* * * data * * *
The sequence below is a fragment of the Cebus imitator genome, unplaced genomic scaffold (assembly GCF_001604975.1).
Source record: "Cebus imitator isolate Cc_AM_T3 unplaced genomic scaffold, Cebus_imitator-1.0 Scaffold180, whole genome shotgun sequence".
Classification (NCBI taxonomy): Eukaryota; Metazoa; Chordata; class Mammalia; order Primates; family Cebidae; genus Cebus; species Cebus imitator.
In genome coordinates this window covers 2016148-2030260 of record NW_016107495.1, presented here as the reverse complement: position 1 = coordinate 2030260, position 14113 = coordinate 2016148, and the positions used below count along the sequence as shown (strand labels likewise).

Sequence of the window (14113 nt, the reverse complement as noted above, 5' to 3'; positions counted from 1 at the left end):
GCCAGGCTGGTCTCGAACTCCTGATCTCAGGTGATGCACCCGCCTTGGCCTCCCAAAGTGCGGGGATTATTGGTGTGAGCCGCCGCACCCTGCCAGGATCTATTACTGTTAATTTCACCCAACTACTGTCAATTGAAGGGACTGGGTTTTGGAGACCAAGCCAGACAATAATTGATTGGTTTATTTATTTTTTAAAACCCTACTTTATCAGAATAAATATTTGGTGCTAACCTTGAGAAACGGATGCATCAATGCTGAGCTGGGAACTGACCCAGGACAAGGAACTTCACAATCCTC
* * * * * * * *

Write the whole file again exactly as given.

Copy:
The sequence below is a fragment of the Cebus imitator genome, unplaced genomic scaffold (assembly GCF_001604975.1).
Source record: "Cebus imitator isolate Cc_AM_T3 unplaced genomic scaffold, Cebus_imitator-1.0 Scaffold180, whole genome shotgun sequence".
Classification (NCBI taxonomy): Eukaryota; Metazoa; Chordata; class Mammalia; order Primates; family Cebidae; genus Cebus; species Cebus imitator.
In genome coordinates this window covers 2016148-2030260 of record NW_016107495.1, presented here as the reverse complement: position 1 = coordinate 2030260, position 14113 = coordinate 2016148, and the positions used below count along the sequence as shown (strand labels likewise).

Sequence of the window (14113 nt, the reverse complement as noted above, 5' to 3'; positions counted from 1 at the left end):
GCCAGGCTGGTCTCGAACTCCTGATCTCAGGTGATGCACCCGCCTTGGCCTCCCAAAGTGCGGGGATTATTGGTGTGAGCCGCCGCACCCTGCCAGGATCTATTACTGTTAATTTCACCCAACTACTGTCAATTGAAGGGACTGGGTTTTGGAGACCAAGCCAGACAATAATTGATTGGTTTATTTATTTTTTAAAACCCTACTTTATCAGAATAAATATTTGGTGCTAACCTTGAGAAACGGATGCATCAATGCTGAGCTGGGAACTGACCCAGGACAAGGAACTTCACAATCCTC